Profile: London mayoral candidate Lawrence Webb
Blocking EU regulation of London's bankers and curtailing the extension of the low-emission zone are two of UK Independence Party mayoral candidate Lawrence Webb's main political priorities.
Mr Webb was once the chairman of his party in London, which he hails as "one of the world's greatest global financial capitals".
But small businesses are also a central concern for the candidate, who worries that new rules on cutting vehicle emissions will force ice-cream vans "off the streets of London".
Before entering politics, Mr Webb - who did not go to university - ran a nightclub in Tokyo as well as working in Australia and New Zealand.
After returning to the UK in the late 1990s, he worked as an electrician and spent eight years in the Territorial Army.
He became an active member of UKIP in 2000.
Since 2004, he has been assistant to Gerard Batten, UKIP MEP for London, as well as the party's chief organiser in the capital.
Some party activists believe he is likely to be one of UKIP's candidates at the next European elections in 2014 and could potentially succeed Mr Batten one day.
Mr Webb, who backed Tim Congdon in the party's 2010 leadership contest, defeated five other candidates to win the mayoral nomination last September.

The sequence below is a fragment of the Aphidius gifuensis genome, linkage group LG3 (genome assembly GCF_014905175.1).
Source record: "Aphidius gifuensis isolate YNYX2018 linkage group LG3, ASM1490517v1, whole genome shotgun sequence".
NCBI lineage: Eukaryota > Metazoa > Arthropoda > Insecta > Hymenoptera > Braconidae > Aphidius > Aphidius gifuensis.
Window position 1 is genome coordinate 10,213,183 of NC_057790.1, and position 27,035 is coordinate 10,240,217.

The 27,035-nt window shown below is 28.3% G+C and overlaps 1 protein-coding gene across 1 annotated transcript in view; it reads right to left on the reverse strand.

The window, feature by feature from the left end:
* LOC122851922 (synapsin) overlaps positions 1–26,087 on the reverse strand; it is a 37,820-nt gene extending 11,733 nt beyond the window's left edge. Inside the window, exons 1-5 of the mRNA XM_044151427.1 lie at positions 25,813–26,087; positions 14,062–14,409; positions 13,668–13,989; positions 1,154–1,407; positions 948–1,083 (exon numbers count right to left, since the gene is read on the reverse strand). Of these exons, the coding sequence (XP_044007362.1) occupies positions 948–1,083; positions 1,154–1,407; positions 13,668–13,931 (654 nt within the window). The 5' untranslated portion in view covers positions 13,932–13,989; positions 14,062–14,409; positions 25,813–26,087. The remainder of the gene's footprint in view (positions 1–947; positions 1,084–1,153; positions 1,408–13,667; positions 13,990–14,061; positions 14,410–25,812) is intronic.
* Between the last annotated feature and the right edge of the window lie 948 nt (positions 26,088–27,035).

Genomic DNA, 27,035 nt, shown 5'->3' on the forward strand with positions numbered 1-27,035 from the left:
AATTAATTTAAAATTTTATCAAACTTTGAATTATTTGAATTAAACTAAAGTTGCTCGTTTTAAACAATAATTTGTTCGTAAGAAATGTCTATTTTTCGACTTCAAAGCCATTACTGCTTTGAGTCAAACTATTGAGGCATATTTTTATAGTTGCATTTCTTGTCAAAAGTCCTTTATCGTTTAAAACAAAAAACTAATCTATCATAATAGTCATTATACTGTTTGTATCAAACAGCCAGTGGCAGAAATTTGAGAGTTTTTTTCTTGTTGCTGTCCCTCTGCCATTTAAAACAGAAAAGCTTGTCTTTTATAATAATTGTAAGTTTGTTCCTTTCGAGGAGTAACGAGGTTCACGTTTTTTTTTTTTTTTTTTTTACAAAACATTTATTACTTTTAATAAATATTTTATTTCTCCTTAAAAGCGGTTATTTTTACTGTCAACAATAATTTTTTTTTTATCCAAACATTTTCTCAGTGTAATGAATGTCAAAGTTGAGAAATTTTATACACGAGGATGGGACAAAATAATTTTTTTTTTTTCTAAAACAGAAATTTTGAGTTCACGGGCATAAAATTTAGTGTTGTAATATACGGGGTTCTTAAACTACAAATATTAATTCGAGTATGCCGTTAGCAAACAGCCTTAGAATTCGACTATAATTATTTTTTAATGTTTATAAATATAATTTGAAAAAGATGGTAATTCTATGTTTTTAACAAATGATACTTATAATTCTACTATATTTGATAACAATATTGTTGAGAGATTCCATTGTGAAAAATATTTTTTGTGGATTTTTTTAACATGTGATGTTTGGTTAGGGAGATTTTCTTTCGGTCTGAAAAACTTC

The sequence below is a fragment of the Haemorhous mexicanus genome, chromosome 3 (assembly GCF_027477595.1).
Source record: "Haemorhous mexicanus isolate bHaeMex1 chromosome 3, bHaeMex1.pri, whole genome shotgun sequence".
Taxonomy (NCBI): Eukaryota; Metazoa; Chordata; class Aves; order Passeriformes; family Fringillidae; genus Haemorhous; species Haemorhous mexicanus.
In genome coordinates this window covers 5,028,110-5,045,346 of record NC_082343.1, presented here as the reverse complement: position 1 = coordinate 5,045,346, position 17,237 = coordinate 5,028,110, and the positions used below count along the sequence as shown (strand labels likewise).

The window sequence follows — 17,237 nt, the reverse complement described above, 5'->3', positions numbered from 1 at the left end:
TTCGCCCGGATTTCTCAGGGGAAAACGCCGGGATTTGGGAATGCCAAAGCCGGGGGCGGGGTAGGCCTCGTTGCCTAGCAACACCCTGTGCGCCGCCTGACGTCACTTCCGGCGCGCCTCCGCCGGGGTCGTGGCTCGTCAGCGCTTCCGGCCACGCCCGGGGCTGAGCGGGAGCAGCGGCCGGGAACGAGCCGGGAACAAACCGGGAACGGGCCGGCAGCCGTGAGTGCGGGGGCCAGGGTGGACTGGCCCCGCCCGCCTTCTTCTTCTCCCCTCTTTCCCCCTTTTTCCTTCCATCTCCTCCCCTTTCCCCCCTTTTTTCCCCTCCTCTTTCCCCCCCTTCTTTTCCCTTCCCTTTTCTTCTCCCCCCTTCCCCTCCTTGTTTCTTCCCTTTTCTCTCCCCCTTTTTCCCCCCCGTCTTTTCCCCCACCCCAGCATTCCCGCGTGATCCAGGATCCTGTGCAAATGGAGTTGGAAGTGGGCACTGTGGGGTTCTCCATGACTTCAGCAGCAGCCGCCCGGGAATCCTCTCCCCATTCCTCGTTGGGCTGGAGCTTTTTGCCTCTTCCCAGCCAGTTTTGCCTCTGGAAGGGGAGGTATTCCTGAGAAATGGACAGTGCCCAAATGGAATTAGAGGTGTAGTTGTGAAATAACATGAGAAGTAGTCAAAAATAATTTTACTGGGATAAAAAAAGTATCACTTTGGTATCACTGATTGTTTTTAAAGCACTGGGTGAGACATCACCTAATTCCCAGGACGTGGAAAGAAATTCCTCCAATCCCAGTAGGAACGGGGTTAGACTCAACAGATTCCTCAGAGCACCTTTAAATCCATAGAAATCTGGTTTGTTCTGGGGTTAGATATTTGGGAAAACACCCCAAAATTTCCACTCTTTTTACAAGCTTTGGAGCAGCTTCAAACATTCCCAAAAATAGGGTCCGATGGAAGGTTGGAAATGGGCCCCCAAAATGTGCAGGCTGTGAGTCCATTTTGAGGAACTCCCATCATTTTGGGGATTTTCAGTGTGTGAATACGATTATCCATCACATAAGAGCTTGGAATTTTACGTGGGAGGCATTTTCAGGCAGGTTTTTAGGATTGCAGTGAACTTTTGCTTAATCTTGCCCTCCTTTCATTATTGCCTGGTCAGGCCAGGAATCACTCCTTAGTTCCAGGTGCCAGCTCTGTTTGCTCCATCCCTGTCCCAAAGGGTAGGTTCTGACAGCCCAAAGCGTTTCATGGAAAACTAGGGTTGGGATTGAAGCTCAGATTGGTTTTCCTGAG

He told the party's annual conference shortly afterwards that his seven year old daughter Jennifer had been elected to her school council and this "proved the Webbs can win in London".
Although the mayor has no formal powers over UK border policy, Mr Webb hopes to influence the government's stance on immigration to bring about a reduction in new arrivals to the capital, which he believes will "ensure that Londoners are put first when it comes to jobs and housing".
Developing strategies to enforce the law more effectively in London and prevent a repeat of last summer's rioting would also be a priority.
On transport, he opposes a third runway at Heathrow and has called for the expansion of Manston Airport in Kent into an "international hub" as an alternative to building a new airport in the Thames Estuary.
If elected, he would introduce a 70-minute bus ticket so people don't have to pay more than once for multiple journeys in quick succession.
He would also cut the cost of tickets bought between 9am and 9.30am to 75% of the full peak fare.
More controversially, he has called for VAT on beer and cider to be slashed to 5% and for pub landlords to be able to open smoking rooms on their premises.
But he has been forced to admit, as mayor, he would not have the power to deliver either pledge.
He has said the party needs to be represented on the London Assembly to provide an "independent" voice" and to keep the mayor in check.
Two UKIP candidates were elected to the London Assembly in 2004, before defecting from the party and launching the now-defunct One London Group.
Although he is third on the slate of UKIP candidates for the Assembly, Mr Webb says he is very much focused on the mayoral race and has stated that coming third would be a "huge victory" for the party.